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  • We exist to shine the light of scrutiny into the dark crevices of Wikipedia and its related projects; to examine the corruption there, along with its structural flaws; and to inoculate the unsuspecting public against the torrent of misinformation, defamation, and general nonsense that issues forth from one of the world’s most frequently visited websites, the “encyclopedia that anyone can edit.”
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Press Releases

  • Please click here for recent Wikipediocracy press releases.

Elementary Mathematics on Wikipedia

By Adrian Riskin Department of Mathematics Whittier College Whittier, CA 90608 ariskin@whittier.edu

Ask any college professor about the accuracy of Wikipedia and they will tell you … well, if they’re a mathematician they may actually tell you that it’s quite accurate. I often recommend that my students look up definitions in Wikipedia and I know that many of my colleagues do as well. In fact I look up definitions on Wikipedia myself. If you want to know, e.g., what a Halin graph is, you could do much worse than the linked article. Yes, it’s semi-literate at best, but it’s informative and not wrong. Furthermore, my colleagues in the humanities and the social sciences are so dead set against Wikipedia that I find myself unable to resist teasing them by remarking on how useful I find it in my professional work.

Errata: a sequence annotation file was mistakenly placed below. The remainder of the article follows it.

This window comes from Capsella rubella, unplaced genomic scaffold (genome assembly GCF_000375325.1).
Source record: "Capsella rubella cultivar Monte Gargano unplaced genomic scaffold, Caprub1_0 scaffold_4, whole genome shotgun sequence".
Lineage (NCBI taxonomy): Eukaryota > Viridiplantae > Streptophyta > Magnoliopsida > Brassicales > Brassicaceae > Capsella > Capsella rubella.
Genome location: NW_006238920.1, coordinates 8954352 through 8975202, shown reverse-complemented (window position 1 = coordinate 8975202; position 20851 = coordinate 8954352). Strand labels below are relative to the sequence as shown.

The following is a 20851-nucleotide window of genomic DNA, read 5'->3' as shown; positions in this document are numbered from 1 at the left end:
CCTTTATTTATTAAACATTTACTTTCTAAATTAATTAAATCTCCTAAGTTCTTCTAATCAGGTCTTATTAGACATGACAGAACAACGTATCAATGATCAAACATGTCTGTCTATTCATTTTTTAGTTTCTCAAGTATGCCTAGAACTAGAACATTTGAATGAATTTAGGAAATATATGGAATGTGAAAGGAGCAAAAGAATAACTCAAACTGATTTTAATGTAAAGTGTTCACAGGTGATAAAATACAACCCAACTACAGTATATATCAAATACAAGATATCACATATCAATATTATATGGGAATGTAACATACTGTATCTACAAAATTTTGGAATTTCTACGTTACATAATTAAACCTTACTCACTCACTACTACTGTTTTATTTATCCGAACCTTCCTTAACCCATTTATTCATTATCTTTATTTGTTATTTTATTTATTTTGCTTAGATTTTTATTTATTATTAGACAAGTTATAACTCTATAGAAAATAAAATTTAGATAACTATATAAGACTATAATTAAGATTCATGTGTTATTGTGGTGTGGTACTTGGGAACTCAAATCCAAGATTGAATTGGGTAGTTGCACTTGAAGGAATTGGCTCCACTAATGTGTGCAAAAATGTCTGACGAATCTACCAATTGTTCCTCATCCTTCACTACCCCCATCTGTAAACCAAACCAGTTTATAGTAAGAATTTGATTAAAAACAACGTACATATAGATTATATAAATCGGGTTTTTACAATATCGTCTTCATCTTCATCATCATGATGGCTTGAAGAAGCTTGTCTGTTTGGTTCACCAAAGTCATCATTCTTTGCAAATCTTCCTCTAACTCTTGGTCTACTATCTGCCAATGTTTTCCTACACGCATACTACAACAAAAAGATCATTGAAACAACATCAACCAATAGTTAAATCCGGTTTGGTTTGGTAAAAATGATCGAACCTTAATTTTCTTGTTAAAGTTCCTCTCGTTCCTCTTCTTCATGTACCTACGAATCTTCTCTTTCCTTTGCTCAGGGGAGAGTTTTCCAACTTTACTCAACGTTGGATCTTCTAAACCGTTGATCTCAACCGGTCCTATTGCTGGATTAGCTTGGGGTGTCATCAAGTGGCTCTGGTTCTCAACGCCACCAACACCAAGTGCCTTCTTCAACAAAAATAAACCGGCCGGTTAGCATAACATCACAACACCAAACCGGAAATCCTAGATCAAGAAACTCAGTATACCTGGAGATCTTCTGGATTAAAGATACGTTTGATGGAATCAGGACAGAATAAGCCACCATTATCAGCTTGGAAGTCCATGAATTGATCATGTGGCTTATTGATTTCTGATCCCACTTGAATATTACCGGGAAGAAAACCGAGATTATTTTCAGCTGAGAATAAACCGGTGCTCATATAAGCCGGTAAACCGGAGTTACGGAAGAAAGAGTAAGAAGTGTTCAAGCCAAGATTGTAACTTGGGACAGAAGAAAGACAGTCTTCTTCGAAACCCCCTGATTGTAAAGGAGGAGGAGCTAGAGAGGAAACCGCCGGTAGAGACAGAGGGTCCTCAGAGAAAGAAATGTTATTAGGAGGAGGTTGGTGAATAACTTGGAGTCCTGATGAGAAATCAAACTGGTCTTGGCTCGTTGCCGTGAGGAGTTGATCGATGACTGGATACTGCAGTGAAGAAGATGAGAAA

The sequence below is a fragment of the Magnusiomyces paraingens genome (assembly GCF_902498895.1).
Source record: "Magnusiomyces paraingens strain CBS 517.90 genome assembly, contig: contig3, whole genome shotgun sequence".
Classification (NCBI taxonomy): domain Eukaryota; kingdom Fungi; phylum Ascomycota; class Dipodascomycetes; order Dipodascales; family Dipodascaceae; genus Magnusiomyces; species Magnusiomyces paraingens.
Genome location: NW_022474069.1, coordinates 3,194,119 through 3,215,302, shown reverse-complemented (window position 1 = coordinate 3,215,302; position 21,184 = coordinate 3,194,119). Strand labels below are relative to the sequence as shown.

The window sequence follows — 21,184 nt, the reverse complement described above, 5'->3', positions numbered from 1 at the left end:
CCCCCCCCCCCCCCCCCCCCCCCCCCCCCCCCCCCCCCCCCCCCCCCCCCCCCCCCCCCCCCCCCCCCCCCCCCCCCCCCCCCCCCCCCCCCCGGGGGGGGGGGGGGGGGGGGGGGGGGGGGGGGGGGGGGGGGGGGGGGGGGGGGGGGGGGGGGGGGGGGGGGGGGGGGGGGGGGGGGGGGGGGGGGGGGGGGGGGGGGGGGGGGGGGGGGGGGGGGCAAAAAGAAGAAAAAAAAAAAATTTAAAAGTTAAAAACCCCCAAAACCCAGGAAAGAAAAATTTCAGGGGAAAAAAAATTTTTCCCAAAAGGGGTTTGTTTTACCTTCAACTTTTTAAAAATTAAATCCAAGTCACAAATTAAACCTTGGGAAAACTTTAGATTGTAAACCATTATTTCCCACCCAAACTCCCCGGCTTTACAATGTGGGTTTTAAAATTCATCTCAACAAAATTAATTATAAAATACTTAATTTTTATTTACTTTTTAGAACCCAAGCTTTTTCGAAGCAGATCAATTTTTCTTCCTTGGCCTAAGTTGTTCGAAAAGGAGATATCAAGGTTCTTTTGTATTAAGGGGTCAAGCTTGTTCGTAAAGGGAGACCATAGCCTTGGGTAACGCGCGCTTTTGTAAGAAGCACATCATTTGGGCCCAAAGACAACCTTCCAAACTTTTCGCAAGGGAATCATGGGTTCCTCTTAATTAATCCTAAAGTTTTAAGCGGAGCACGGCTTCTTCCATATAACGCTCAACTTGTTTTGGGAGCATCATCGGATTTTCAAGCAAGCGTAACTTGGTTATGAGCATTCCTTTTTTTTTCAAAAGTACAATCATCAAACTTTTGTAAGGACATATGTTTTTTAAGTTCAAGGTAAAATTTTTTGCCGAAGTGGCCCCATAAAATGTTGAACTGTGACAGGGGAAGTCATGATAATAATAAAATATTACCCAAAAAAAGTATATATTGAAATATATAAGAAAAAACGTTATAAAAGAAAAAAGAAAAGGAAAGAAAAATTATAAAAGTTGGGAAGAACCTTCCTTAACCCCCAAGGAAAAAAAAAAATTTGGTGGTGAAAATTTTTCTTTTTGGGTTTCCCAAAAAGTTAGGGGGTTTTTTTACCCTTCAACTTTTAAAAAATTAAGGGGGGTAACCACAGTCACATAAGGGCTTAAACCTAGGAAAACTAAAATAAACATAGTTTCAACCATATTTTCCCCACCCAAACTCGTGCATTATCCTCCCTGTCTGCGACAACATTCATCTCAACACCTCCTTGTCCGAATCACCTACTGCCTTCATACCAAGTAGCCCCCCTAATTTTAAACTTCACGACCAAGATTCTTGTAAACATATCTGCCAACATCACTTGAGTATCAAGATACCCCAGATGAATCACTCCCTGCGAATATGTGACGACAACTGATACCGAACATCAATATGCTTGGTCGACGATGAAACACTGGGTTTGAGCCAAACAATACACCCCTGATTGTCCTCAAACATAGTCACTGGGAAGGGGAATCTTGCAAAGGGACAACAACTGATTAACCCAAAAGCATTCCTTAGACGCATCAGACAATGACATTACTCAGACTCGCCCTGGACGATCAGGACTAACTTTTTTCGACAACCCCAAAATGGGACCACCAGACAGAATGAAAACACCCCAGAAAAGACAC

But you know, I’ve also edited Wikipedia, although very rarely mathematics articles, and found the experience to be toxic and soul-killing and the (non-mathematical) articles mostly worse than useless, even the ones I’ve written myself. I unthinkingly assumed that the difference in quality between the technical mathematical articles and, say, the BLP and POV battlegrounds so familiar to Wikipediocracy readers was due to the calm, logical, sociable nature of mathematicians. But recently it occurred to me that (a) I don’t really read the mathematics articles carefully, but rather just skim through them until I find the bit I need, and (b) I never look at the articles on very basic subjects in mathematics, many of which are among the 500 most frequently viewed articles.

I’m too lazy to pick a technical article on an advanced subject in mathematics and read it carefully, but I did take a look at some of the articles on more basic subjects and

…continue reading Elementary Mathematics on Wikipedia

Wikimedia needs your nipples

by Moxie

Background

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A couple of years ago a bored teenager took a couple of photos of himself and posted them to Wikimedia Commons. The first photo was of his bare legs, the second photo was of his nipple. Then for some reason, probably because he’d grown up a bit, he wished that those images weren’t on online any more. At the beginning of January 2012 he made a formal request asking Wikipedia commons remove the photos for him. Simply enough, you may think, but this is Wikimedia Commons, and things are never simple there.

Deletion Requests